On the other hand, when the prosecution seeks information in a criminal law, the shield law is absolute. Miller v. Superior Court (1999) 21 Cal. 4th 883. And in a civil case where the press is not a party, the immunity from contempt is also absolute – there’s no balancing test. New York Times v. Superior Court (1990) 51 Cal. 3d 453. This case helps journalists avoid being forced to be professional witnesses instead of professional journalists.
Does the shield law cover bloggers? Good question. The California shield law covers people “connected with or employed upon” a “newspaper, magazine, or other periodical publication, or by a press association or wire service.” That question is likely to be litigated in the near future.
Additional information on the California Shield Law, Evidence Code Section 1070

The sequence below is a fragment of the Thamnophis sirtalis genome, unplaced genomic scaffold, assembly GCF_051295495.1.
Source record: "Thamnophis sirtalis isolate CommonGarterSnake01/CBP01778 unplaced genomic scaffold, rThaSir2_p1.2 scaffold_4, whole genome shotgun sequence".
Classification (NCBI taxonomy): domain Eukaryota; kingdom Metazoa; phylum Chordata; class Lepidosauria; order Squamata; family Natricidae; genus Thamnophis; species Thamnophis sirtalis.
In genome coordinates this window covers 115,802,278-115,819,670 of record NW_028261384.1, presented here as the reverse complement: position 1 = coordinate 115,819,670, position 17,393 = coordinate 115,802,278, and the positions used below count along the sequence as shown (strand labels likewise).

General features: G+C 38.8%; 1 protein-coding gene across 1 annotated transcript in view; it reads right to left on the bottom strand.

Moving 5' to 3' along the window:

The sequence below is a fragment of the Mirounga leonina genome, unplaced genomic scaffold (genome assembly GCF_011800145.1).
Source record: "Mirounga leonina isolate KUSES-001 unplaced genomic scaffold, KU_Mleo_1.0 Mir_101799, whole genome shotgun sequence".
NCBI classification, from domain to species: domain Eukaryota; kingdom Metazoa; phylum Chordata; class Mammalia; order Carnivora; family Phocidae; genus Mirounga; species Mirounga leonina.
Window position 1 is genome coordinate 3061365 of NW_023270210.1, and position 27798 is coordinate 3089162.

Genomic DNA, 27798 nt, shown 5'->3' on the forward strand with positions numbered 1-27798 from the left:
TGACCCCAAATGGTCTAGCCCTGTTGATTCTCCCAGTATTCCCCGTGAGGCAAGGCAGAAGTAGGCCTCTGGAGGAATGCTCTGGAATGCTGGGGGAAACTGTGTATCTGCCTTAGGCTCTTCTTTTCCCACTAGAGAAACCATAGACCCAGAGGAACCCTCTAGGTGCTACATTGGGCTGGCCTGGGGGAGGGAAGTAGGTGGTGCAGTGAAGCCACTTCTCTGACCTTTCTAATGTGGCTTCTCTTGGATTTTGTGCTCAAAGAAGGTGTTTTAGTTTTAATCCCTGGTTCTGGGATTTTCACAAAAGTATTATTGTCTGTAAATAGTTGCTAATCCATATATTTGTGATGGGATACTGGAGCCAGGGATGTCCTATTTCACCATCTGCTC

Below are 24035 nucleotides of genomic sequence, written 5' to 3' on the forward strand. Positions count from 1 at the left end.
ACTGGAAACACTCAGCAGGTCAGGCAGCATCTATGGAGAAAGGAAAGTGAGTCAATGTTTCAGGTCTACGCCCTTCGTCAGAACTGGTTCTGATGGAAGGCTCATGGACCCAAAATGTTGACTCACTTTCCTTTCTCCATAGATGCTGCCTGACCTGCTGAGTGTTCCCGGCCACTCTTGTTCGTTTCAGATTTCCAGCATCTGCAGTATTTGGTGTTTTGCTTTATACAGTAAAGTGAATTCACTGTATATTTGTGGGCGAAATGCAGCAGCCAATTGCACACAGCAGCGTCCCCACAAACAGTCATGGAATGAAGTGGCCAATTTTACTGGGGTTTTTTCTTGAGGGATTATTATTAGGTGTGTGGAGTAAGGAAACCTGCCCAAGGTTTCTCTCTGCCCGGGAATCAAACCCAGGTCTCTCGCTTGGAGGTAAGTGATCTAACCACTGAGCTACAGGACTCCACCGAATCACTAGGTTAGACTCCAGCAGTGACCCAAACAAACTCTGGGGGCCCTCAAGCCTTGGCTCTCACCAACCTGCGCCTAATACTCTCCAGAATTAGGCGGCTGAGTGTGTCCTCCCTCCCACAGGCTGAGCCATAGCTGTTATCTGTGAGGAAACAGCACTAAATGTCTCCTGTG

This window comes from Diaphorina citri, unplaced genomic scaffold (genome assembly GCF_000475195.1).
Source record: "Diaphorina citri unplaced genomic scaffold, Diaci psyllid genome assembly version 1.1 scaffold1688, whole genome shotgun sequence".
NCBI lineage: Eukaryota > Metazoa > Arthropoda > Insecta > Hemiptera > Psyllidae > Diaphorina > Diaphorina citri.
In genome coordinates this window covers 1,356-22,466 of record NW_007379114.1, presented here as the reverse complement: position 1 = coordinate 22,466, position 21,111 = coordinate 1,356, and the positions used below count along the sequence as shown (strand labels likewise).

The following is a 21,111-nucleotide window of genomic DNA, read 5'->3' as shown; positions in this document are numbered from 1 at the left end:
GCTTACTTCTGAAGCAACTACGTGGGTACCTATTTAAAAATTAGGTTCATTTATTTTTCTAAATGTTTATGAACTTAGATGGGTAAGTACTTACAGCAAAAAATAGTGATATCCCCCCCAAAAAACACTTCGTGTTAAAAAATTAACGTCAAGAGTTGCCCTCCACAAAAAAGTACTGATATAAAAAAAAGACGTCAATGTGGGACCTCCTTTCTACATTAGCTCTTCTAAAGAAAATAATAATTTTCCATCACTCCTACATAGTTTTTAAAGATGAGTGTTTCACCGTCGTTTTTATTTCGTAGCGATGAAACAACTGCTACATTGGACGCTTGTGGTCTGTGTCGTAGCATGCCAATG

1070. (a) A publisher, editor, reporter, or other person connected with or employed upon a newspaper, magazine, or other periodical publication, or by a press association or wire service, or any person who has been so connected or employed, cannot be adjudged in contempt by a judicial, legislative, administrative body, or any other body having the power to issue subpoenas, for refusing to disclose, in any proceeding as defined in Section 901, the source of any information procured while so connected or employed for publication in a newspaper, magazine or other periodical publication, or for refusing to disclose any unpublished information obtained or prepared in gathering, receiving or processing of information for communication to the public.